After all, Billy Hamilton is following his namesake, the late Billy Hamilton, who was one of only 12 players in the history of baseball to steal more than 100 bases in a season- Billy Hamilton did it three times, more than any other player (Henderson and Coleman also stole 100+ three times, but Hamilton wins the tiebreaker because he also stole 98 and 97 bases in other significantly shortened seasons, while Coleman and Henderson never again came very close to 100).

      What are the odds that two people with the exact same name from different centuries turn out to be one of the best at an extremely niche aspect of this game?

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  2. cass says:

    I was looking forward to seeing a true speedster here in Washington, so I’m a little disappointed. But I recognize that a lefty in the pen next year is more likely to increase the Nats chance of success next year.

    Hopefully saving money here allows the Nats to sign a good backup catcher and another good bench player or two. And increases the chances of extending the contracts of Zimmermann and Desmond in the short term and Strasburg and Harper in the long term.

    But I was hoping to seeing Hamilton and Burns go head-to-head in a couple years. Alas, they’re now in different leagues.

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  3. Dave says:

    This analysis doesn’t even take into account that Burns has a much lower strikeout rate and better plate discipline, thus allowing him a better chance to maximize his premier skill. Then again, Burns may hit the wall at AAA as Hamilton did last year.

    As far as speed, though, Burns is ridiculously fast, but Hamilton is the Flash. Hamilton stole 155 bases at the same levels that Burns stole 74 at last year.

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  4. Professor Ross Eforp says:

    You may run like Hamilton, but you hit like shit.

    Actually that isn’t true, but Lou Brown died somewhat recently and I wanted to quote it. Burns is a pretty intriguing prospect to say the least. He obviously should be able to hack it at some point in the not too distant future as at least a 4th OF, but if he can progress without his BB and K ratios completely diminishing he has a shot at being a pretty darn good MLB player.

    I imagine it will be harder for him as he faces pitchers that have the ability to consistently challenge him without fear of getting hurt in any meaningful way (he appears to be no threat to hit even a double), but there is still some room for erosion and him to still be quite good.

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    • Iron says:

      Burns had a 14.5% walk rate. Hamilton’s walk rate went from 16.9% to 6.9% from AA to AAA. I think you underestimate the erosion as pitchers who can throw strikes, throw them at Burns. A lot.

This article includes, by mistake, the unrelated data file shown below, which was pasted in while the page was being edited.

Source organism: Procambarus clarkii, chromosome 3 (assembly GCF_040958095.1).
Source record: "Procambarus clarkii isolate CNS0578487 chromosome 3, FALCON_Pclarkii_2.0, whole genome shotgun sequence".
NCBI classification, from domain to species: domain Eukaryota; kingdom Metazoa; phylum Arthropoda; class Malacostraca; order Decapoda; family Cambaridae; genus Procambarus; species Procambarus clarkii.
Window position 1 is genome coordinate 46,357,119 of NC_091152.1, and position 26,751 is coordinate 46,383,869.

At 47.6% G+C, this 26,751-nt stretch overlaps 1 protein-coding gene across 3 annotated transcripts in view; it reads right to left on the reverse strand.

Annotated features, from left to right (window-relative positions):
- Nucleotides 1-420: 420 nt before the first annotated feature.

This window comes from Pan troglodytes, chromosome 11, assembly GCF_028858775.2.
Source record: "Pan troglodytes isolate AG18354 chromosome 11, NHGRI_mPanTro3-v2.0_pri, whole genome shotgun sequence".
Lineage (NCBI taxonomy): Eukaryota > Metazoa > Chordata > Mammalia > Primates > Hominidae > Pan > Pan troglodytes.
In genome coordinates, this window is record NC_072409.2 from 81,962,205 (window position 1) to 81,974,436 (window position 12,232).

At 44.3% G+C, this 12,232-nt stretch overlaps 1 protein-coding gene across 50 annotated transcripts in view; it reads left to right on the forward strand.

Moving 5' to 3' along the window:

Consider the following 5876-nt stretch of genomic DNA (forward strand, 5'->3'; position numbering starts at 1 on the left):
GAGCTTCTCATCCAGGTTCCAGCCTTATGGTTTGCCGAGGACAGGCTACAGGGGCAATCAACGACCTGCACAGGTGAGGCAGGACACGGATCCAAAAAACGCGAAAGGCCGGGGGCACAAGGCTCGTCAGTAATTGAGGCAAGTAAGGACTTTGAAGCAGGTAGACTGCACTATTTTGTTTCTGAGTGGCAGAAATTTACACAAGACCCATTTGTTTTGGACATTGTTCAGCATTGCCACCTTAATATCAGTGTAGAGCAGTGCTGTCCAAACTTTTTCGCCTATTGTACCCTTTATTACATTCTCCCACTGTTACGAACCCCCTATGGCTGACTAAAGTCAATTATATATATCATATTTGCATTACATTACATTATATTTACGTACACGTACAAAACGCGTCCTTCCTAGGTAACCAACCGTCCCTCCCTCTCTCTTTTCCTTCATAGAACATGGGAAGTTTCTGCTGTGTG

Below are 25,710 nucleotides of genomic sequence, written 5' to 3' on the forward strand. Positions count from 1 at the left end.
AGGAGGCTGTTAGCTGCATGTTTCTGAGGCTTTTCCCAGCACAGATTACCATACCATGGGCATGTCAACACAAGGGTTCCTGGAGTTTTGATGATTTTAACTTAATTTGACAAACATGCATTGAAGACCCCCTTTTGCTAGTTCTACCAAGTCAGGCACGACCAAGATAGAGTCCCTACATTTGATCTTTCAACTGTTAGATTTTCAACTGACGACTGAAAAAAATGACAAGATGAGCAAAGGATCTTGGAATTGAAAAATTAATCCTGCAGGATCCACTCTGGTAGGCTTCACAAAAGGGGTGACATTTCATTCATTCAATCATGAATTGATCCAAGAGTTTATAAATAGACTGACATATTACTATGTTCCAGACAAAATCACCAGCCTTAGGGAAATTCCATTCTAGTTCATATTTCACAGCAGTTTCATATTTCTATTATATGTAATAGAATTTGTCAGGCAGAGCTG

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      • Dave says:

        That 16.9% walk rate in AA was easily a career high in a relatively small sample size though; Hamilton’s walk rates were much more modest at other stops – his career mark before reaching AA was 9.4%

        Burns has had a relatively consistent walk rate of 12.9% in his career, and his strikeout rate is barely more than HALF of Hamilton’s, giving him a better chance once those pitchers start throwing all those strikes.

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      • Professor Ross Eforp says:

        Look at Michael Bourn’s walk and k rates. He has a 20.6% career K rate and an 8.5% career walk rate. He was striking out at nearly that rate in the minors. Hamilton had what I think we can all agree was probably a low BABIP for him at 0.310 in AAA.

        I’m not signing any of these guys up for the HoF (and don’t get me wrong, I understand that the majority of Bourn’s value comes from defense), but there is a path to being successful major league players with these types of skills.

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        • bjoak says:

          Hamilton’s BABIP is pulled down by his LD% and IF% actually. Both have been consistently poor. While speedsters frequently have higher BABIPs that is not a hard rule.

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      • Iron says:

        Good points, all.

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  5. I always like players whose names are also sentences.

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  6. AK7007 says:

    “The attention his baserunning exploits have received, however, relative to Burns’s probably isn’t representative of the actual gap that exists between those two players.”

    Why is Cameron trying to stop you from writing about transactions again? Awesome stuff.